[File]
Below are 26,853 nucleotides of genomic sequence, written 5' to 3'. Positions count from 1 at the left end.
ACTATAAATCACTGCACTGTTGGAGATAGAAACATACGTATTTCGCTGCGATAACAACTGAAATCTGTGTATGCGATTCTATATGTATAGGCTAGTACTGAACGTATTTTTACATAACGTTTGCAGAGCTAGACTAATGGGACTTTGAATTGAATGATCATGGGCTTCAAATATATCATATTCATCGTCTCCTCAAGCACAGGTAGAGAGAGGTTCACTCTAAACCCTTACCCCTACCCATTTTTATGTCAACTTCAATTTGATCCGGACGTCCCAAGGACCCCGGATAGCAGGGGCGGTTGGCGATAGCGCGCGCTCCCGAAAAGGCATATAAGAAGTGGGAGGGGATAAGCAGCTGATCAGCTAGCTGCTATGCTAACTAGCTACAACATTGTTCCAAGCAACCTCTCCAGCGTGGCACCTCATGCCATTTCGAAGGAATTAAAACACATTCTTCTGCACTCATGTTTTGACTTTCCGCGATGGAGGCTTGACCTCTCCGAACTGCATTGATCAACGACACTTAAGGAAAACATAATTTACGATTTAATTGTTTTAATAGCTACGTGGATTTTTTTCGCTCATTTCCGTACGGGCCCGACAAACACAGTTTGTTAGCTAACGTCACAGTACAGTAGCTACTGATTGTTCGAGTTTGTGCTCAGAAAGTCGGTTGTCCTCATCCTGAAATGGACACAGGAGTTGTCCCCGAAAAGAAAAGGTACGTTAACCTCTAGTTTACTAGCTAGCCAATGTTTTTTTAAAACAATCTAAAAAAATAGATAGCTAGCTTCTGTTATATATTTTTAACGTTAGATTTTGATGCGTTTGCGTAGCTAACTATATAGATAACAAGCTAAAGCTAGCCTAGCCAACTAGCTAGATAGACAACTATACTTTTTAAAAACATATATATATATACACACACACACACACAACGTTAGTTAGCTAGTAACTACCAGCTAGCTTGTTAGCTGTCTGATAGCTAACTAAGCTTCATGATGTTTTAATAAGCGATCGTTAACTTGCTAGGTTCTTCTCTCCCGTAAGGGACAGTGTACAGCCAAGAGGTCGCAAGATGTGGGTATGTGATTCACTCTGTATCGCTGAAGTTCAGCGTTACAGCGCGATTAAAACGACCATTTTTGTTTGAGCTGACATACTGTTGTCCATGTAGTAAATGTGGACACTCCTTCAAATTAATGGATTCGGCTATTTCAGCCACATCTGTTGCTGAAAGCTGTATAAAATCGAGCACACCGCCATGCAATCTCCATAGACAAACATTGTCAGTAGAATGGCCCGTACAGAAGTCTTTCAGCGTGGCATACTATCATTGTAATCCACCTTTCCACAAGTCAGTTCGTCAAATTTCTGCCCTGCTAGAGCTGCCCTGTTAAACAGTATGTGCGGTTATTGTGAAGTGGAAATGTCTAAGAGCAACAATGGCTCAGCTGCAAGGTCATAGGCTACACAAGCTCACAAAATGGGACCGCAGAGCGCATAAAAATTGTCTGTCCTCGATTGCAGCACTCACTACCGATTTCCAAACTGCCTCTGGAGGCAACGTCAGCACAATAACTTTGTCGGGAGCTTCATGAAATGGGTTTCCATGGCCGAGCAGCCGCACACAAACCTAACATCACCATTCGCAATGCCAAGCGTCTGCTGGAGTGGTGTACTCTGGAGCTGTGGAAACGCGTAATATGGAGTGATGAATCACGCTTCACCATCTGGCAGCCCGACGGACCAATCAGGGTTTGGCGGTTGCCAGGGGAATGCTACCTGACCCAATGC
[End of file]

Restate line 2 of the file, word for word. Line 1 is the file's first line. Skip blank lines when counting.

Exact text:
ACTATAAATCACTGCACTGTTGGAGATAGAAACATACGTATTTCGCTGCGATAACAACTGAAATCTGTGTATGCGATTCTATATGTATAGGCTAGTACTGAACGTATTTTTACATAACGTTTGCAGAGCTAGACTAATGGGACTTTGAATTGAATGATCATGGGCTTCAAATATATCATATTCATCGTCTCCTCAAGCACAGGTAGAGAGAGGTTCACTCTAAACCCTTACCCCTACCCATTTTTATGTCAACTTCAATTTGATCCGGACGTCCCAAGGACCCCGGATAGCAGGGGCGGTTGGCGATAGCGCGCGCTCCCGAAAAGGCATATAAGAAGTGGGAGGGGATAAGCAGCTGATCAGCTAGCTGCTATGCTAACTAGCTACAACATTGTTCCAAGCAACCTCTCCAGCGTGGCACCTCATGCCATTTCGAAGGAATTAAAACACATTCTTCTGCACTCATGTTTTGACTTTCCGCGATGGAGGCTTGACCTCTCCGAACTGCATTGATCAACGACACTTAAGGAAAACATAATTTACGATTTAATTGTTTTAATAGCTACGTGGATTTTTTTCGCTCATTTCCGTACGGGCCCGACAAACACAGTTTGTTAGCTAACGTCACAGTACAGTAGCTACTGATTGTTCGAGTTTGTGCTCAGAAAGTCGGTTGTCCTCATCCTGAAATGGACACAGGAGTTGTCCCCGAAAAGAAAAGGTACGTTAACCTCTAGTTTACTAGCTAGCCAATGTTTTTTTAAAACAATCTAAAAAAATAGATAGCTAGCTTCTGTTATATATTTTTAACGTTAGATTTTGATGCGTTTGCGTAGCTAACTATATAGATAACAAGCTAAAGCTAGCCTAGCCAACTAGCTAGATAGACAACTATACTTTTTAAAAACATATATATATATACACACACACACACACAACGTTAGTTAGCTAGTAACTACCAGCTAGCTTGTTAGCTGTCTGATAGCTAACTAAGCTTCATGATGTTTTAATAAGCGATCGTTAACTTGCTAGGTTCTTCTCTCCCGTAAGGGACAGTGTACAGCCAAGAGGTCGCAAGATGTGGGTATGTGATTCACTCTGTATCGCTGAAGTTCAGCGTTACAGCGCGATTAAAACGACCATTTTTGTTTGAGCTGACATACTGTTGTCCATGTAGTAAATGTGGACACTCCTTCAAATTAATGGATTCGGCTATTTCAGCCACATCTGTTGCTGAAAGCTGTATAAAATCGAGCACACCGCCATGCAATCTCCATAGACAAACATTGTCAGTAGAATGGCCCGTACAGAAGTCTTTCAGCGTGGCATACTATCATTGTAATCCACCTTTCCACAAGTCAGTTCGTCAAATTTCTGCCCTGCTAGAGCTGCCCTGTTAAACAGTATGTGCGGTTATTGTGAAGTGGAAATGTCTAAGAGCAACAATGGCTCAGCTGCAAGGTCATAGGCTACACAAGCTCACAAAATGGGACCGCAGAGCGCATAAAAATTGTCTGTCCTCGATTGCAGCACTCACTACCGATTTCCAAACTGCCTCTGGAGGCAACGTCAGCACAATAACTTTGTCGGGAGCTTCATGAAATGGGTTTCCATGGCCGAGCAGCCGCACACAAACCTAACATCACCATTCGCAATGCCAAGCGTCTGCTGGAGTGGTGTACTCTGGAGCTGTGGAAACGCGTAATATGGAGTGATGAATCACGCTTCACCATCTGGCAGCCCGACGGACCAATCAGGGTTTGGCGGTTGCCAGGGGAATGCTACCTGACCCAATGC